- Conceptual maps are visual representations that reflect underlying mental models, dimensions of concepts, or cognitive strategies such as thinking by analysis, categorization and synthesis. The map formats are designed to match the cognitive processes involved in developing meaning and deep understanding. Unlike worksheets or graphic organizers, conceptual maps are evolving in nature and can be revised as thinking changes or content requirements become more complex. The maps are developed in team or individual bases and allow for sharing.
- Cognitive mediation is a structured questioning and guiding process which elicits thinking at different stages (e.g. analysis, synthesis or evaluation) and levels (e.g. concrete, abstract, analogical or metaphoric). The mediation process models critical thinking and fosters metacognition because it is structured, interactive and explicit.
The following is an example of a specific conceptual map to help students analyze the major features of an abstract word:
- Meaning Features of Abstract Words (from Wiig & Wilson, 1998): This conceptual map takes advantage of student prior knowledge in coming to understand a new or complex term (for example, "racial prejudice," or Darwinian "Natural Selection"). Enter the word in the center, name its category, and give examples. Discuss each dimension (i.e. Driving Forces, Actions, Characteristics, Outcomes) as it relates to the word in the center, in a recursive, multidirectional process.
Outline of Diagram
- Teaching students about thinking: Costa (1991) describes three components of teaching about thinking. In the first instance, students need to learn how the brain functions and how it relates to learning. Secondly, students need to become aware of their own metacognition, or "academic" inner voice that monitors how they work, whether they are on the right track, or whether their answers make sense. Helping students to understand their own processing will help them become better learners. Finally, Costa argues for the teaching of epistemic knowledge, or ways of knowing how scientific knowledge may be different from knowledge gained in art, etc.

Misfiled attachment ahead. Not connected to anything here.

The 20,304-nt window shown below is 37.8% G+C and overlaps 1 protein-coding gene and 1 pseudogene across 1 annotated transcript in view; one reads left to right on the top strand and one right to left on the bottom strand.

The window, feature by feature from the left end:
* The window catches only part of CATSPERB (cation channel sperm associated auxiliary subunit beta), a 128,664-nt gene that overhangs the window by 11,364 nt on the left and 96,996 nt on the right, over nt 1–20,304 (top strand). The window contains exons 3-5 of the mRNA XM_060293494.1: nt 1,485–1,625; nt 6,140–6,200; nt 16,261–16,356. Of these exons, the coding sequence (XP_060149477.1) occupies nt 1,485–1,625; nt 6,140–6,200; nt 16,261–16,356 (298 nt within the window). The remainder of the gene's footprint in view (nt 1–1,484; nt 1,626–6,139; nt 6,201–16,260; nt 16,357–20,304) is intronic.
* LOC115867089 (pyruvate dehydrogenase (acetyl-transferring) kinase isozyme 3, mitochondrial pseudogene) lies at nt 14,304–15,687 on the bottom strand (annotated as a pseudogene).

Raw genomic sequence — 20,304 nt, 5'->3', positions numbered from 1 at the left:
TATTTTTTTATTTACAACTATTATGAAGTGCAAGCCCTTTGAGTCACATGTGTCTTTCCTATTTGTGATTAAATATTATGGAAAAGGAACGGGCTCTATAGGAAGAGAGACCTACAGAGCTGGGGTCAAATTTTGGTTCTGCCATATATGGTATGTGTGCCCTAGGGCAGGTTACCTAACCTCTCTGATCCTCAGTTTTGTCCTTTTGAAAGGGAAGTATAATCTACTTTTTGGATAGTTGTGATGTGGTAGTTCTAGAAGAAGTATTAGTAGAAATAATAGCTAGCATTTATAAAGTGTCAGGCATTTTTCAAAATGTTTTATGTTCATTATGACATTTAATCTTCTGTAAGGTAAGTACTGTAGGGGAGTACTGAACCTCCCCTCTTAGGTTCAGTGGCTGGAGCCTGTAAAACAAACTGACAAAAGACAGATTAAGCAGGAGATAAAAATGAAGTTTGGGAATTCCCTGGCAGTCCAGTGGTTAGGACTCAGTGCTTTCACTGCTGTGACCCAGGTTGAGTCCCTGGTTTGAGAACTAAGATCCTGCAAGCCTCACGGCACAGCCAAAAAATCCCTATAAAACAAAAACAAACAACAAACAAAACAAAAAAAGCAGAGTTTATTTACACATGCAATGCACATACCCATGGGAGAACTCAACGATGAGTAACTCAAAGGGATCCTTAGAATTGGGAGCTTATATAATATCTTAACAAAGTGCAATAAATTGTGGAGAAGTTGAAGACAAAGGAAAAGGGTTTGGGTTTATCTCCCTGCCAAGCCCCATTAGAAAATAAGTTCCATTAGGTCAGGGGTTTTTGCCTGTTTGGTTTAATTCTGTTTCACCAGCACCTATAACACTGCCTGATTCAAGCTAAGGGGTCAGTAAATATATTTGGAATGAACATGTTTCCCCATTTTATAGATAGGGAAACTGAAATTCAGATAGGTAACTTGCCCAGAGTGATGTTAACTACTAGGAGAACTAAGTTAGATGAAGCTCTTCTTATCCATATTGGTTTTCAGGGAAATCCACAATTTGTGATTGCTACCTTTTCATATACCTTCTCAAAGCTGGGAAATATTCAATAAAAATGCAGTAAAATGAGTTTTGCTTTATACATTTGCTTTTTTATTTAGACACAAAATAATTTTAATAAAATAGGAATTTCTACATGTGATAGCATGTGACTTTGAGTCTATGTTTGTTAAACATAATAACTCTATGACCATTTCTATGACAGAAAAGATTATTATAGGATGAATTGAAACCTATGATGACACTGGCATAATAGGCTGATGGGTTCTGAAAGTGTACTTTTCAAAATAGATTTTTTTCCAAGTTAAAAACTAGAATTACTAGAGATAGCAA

The explicit teaching of thinking through teacher questioning will ensure that meaning, or conceptual learning, drives all the learning within the class. Specific activities that encourage student metacognitive development follow. Readers will notice that the activities mentioned here require written responses from students. While metacognition can be developed using oral prompts and responses, we have found written expression to be extremely useful in helping students clarify their thoughts:
- Learning Inventory : Using a matrix grid, ask students to record their own insights, new learnings, connections to prior knowledge and questions they might wish to ask. Then ask students to circulate, as if in a cocktail party, to gather information from others in the class to fill in the rest of the matrix. This activity is useful in helping students to consolidate large amounts of information or for reminding them of the previous day's learnings. It also takes constructive advantage of the student's need to socialize.
A New Learning
A Connection to Prior Knowledge
A Question You Would Like Answered